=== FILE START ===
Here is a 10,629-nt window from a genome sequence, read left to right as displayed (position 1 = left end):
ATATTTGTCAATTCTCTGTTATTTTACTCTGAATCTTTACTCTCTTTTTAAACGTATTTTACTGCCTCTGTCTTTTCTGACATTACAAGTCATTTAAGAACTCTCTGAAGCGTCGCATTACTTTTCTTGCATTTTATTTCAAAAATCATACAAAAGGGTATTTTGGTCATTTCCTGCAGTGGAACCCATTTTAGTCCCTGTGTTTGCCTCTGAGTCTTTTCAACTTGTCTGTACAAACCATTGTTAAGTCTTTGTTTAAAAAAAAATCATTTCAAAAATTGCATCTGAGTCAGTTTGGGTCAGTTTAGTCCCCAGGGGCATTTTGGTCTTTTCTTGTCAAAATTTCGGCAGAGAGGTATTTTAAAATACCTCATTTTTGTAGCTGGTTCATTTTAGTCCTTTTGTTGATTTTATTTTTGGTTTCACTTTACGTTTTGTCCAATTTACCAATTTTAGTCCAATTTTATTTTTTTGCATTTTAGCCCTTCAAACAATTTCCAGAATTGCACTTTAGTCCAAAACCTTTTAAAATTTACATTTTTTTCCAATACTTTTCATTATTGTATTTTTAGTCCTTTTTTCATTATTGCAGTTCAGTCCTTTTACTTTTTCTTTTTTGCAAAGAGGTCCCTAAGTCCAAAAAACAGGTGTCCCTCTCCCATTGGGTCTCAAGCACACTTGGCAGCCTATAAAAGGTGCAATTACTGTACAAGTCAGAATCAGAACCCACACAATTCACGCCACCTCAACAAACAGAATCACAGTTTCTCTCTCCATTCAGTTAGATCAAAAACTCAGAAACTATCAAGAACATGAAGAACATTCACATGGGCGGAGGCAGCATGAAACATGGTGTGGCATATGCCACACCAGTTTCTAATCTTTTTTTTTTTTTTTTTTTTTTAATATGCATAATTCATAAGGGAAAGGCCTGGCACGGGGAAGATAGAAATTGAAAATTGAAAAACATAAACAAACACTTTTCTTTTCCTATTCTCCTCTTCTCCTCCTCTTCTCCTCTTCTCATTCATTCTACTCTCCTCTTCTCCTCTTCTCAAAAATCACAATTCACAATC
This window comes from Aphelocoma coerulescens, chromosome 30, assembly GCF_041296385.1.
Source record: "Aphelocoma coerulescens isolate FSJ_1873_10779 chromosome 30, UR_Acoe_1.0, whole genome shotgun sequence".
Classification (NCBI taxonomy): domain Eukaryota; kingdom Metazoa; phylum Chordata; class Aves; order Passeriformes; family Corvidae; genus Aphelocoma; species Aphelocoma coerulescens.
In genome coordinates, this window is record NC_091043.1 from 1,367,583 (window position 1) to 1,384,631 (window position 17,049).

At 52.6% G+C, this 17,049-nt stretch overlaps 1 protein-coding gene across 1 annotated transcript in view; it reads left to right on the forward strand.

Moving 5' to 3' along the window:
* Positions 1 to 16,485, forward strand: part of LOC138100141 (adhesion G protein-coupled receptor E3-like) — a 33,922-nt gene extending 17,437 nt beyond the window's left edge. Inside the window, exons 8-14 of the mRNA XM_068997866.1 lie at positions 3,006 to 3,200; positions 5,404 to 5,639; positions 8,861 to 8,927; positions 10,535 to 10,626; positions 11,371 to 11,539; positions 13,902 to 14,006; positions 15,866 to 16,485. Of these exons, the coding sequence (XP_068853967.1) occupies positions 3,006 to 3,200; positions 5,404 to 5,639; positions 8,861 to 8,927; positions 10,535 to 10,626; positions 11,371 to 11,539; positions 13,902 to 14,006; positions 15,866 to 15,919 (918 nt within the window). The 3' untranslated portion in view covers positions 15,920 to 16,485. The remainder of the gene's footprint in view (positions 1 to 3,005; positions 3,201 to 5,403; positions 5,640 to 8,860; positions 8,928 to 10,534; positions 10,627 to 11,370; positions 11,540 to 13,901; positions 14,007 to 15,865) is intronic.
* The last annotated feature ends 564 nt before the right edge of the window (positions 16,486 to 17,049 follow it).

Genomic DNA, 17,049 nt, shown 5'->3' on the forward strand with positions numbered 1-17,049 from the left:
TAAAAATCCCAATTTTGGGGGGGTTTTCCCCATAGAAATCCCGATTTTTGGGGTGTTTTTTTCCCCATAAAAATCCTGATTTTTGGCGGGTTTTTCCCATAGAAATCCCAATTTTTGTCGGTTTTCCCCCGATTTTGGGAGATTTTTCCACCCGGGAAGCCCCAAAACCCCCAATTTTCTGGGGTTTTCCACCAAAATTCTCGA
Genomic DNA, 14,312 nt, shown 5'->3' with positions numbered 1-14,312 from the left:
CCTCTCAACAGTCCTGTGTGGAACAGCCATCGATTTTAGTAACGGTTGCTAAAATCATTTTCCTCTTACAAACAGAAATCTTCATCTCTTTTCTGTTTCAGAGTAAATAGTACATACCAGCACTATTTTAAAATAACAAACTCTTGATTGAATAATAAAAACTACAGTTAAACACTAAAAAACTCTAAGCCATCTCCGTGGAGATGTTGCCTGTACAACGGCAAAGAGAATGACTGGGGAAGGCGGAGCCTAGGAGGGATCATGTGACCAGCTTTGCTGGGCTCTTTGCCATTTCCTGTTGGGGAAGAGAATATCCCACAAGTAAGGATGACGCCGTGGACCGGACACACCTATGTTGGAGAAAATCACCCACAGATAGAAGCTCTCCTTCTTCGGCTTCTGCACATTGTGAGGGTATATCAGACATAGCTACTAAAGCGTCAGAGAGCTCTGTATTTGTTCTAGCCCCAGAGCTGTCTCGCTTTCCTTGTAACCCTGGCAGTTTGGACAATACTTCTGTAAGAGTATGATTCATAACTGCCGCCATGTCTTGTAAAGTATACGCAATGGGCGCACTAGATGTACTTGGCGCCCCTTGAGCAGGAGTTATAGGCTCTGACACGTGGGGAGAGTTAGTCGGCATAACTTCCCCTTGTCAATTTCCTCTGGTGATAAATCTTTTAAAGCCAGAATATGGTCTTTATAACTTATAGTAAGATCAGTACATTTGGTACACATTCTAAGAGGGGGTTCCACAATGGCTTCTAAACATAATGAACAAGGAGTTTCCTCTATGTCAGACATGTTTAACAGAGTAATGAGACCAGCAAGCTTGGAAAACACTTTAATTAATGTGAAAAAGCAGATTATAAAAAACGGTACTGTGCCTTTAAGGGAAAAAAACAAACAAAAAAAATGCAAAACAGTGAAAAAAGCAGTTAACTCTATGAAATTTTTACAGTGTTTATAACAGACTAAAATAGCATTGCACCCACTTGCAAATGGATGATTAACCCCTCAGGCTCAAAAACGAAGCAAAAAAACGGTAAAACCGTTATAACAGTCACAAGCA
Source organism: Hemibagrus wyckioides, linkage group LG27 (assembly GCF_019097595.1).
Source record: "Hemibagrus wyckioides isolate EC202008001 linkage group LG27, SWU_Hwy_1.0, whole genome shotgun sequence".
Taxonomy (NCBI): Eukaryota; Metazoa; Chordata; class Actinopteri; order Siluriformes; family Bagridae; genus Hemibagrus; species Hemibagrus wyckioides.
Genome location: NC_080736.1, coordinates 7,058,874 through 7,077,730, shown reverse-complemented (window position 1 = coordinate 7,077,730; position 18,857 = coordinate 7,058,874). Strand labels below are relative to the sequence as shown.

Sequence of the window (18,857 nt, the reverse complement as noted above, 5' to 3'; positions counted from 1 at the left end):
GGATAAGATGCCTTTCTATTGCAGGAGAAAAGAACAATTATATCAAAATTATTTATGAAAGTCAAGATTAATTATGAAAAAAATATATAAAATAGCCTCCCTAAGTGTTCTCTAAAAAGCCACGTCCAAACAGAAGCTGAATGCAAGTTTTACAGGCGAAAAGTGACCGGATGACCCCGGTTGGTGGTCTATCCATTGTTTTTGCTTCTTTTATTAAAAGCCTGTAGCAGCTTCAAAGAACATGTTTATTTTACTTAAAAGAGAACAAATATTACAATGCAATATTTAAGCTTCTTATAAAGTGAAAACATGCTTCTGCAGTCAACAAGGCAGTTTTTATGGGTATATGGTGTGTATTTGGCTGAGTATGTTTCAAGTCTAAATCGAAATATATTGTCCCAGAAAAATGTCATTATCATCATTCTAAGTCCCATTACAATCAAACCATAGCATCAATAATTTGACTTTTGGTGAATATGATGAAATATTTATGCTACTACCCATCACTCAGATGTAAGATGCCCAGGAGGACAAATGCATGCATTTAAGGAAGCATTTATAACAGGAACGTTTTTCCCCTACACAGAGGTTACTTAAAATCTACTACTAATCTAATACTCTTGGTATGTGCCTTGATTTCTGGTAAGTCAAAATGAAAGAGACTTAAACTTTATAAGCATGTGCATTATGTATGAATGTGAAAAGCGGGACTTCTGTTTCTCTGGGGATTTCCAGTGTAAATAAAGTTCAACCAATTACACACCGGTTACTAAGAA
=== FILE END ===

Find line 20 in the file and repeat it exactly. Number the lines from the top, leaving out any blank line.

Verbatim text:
GGATAAGATGCCTTTCTATTGCAGGAGAAAAGAACAATTATATCAAAATTATTTATGAAAGTCAAGATTAATTATGAAAAAAATATATAAAATAGCCTCCCTAAGTGTTCTCTAAAAAGCCACGTCCAAACAGAAGCTGAATGCAAGTTTTACAGGCGAAAAGTGACCGGATGACCCCGGTTGGTGGTCTATCCATTGTTTTTGCTTCTTTTATTAAAAGCCTGTAGCAGCTTCAAAGAACATGTTTATTTTACTTAAAAGAGAACAAATATTACAATGCAATATTTAAGCTTCTTATAAAGTGAAAACATGCTTCTGCAGTCAACAAGGCAGTTTTTATGGGTATATGGTGTGTATTTGGCTGAGTATGTTTCAAGTCTAAATCGAAATATATTGTCCCAGAAAAATGTCATTATCATCATTCTAAGTCCCATTACAATCAAACCATAGCATCAATAATTTGACTTTTGGTGAATATGATGAAATATTTATGCTACTACCCATCACTCAGATGTAAGATGCCCAGGAGGACAAATGCATGCATTTAAGGAAGCATTTATAACAGGAACGTTTTTCCCCTACACAGAGGTTACTTAAAATCTACTACTAATCTAATACTCTTGGTATGTGCCTTGATTTCTGGTAAGTCAAAATGAAAGAGACTTAAACTTTATAAGCATGTGCATTATGTATGAATGTGAAAAGCGGGACTTCTGTTTCTCTGGGGATTTCCAGTGTAAATAAAGTTCAACCAATTACACACCGGTTACTAAGAA